I did not want to discuss this topic on the question because there's already enough discussion there :)

How do I provide proof or sources if my claim is "[this behavior] is perfectly legal"?

If I claim something is illegal, that's easy. There should be a law making it illegal. Without such a law, it would not be illegal.

If it's in any way controversial, I can probably find a court decision where someone was cleared while exhibiting this behavior.

But if it's not controversial? How would I provide sources for a statement like "wearing pants to work is perfectly legal"?

  • Basically, you are trying to prove a negative: "This behavior is not illegal". I wouldn't bother trying here. If this were instead a legal forum, I'd ask "Please provide the law that makes this behavior illegal". – Joe Strazzere May 31 '20 at 14:46

How would I provide sources for a statement like "wearing pants to work is perfectly legal"?

You should not engage in these discussions on Workplace@SE. It is off-topic, requires much more details than regular OP is willing to contribute, and promotes comment skirmishes.

We can, however, engage in discussion such as:

  • Is not wearing pants professional in [circumstances]?
  • How to navigate unreasonable requirement to (not) wear pants to work from my supervisor?
  • We have casual friday with no pants requirement, my colleague takes it too far (no underwear either), what is the professional way to deal with that?
  • My subordinate is not wearing pants to work for reasons (...), and now also declines to perform duties that require pants (wood cutting) because they are not wearing pants, how to deal with that?

ask your lawyer, but professional way to deal with that is ...


For the others, this is about this answer. @OP: I assume you've seen the top-voted answer there. It points to a specific legal document confirming this request is legal. As my comments mentioned you can just link that. Any reason that wouldn't work?

How would I provide sources for a statement like "wearing pants to work is perfectly legal"?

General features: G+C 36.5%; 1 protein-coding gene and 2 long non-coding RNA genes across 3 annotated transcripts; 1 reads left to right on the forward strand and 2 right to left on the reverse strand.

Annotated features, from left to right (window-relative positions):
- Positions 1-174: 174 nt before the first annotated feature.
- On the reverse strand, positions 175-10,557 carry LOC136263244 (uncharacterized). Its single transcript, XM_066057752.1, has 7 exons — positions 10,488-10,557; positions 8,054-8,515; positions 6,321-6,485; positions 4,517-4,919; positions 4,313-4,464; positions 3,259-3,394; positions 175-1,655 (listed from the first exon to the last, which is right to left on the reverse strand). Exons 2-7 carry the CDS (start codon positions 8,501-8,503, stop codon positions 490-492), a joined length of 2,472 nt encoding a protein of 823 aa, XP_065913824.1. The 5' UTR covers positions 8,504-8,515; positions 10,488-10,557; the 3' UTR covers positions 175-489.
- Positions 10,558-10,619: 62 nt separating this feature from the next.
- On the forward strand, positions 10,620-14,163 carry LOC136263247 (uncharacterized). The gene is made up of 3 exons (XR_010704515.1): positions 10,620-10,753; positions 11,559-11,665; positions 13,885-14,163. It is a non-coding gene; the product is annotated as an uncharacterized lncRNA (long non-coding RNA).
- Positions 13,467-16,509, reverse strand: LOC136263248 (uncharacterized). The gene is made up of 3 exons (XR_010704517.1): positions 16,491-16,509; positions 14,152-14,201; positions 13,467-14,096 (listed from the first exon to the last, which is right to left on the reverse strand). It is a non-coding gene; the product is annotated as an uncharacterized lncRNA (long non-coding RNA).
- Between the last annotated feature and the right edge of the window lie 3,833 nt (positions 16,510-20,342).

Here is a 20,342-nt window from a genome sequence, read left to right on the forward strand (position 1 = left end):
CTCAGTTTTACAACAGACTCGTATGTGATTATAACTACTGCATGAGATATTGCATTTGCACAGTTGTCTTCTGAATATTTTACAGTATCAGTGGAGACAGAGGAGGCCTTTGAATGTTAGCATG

You would simply say "wearing pants to work is not illegal". You could back that up by pointing to your familiarity with working in the jurisdiction the question is about. You could also back it up by pointing to relevant documents proving that not wearing pants actually would be illegal. Either experience or references would work for most situations. I believe in a courtroom that's often referred to as "evidence or authority".

The problem is that when you specifically state "I am not familiar with the laws in [country]", you cannot then go on to say "X is legal there" just because you think it should be. By your own admission you have no way of knowing. This is why the back it up rule exists. There have been a number of answers on this site downvoted because they pointed out that the law actually allows or prohibits certain behaviour that people felt shouldn't be.

If you are unable to corroborate a legal claim, it's typically a sign you shouldn't be making it.

  • Why do you think there is a difference between "it's legal" and "it's not illegal"? Law tends to be boolean. There is no gray zone in a court. They do not decide something to be "mostly legal, to about 65% give or take". It either is or it's not, which means "it's legal" is exactly the same as "it's not illegal". – nvoigt May 31 '20 at 19:48
  • So I have removed the part where I don't know exactly whether someone should pay for their own PPE in the UK, apparently that makes my claim that something unrelated is legal somehow... wrong? I don't know. I have a hard time following how something trivially obvious like "your employer can require you to wear specific clothing" needs sourcing. I mean we all have been at McD or rode a subway train, it's not like I'm unearthing arcane mysteries with this. – nvoigt May 31 '20 at 19:55
  • And why am I not using the link: because the link is health specific. My answer says that even without COVID the employer could require this. It would be pretty pointless to cite a document saying they can do it for health reasons when the whole point of my answer is that it's legal even without the health/virus aspect of it. – nvoigt May 31 '20 at 19:57
  • @nvoigt "Why do you think there is a difference..." There isn't. All I'm saying is that to "prove" a claim you can provide either evidence in favour of the claim or disprove the opposite claim. This is about the general question, not your specific answer. The reason for all this nitpicking is that legal claims carry weight. We can indeed say "it's trivially obvious that employers can enforce a dress code". But the law being the law, there are a lot of rules around that topic which include aspects of personal and religious liberty, discrimination protection, etc. – Lilienthal Jun 2 '20 at 11:58
  • 1
    A simple "this is normal" and "doing X is the standard approach" when speaking from experience are fine.A claim "X is legal in your specific scenario" requires a higher burden of proof. Your answer was clearly of the first variety, the issue I saw in it was that there were hints of the latter which might be problematic. – Lilienthal Jun 2 '20 at 11:59
  • @nvoigt, law is not "boolean" nor are courts devoid of "gray zones". People who end up in a legal dispute find that they're in a field of gray as soon as they contact a lawyer. Nothing is a given, everything is negotiable, and more so if one is shelling out big money for pay-for or defend-against aggressive lawyers. – teego1967 Aug 15 '20 at 19:27

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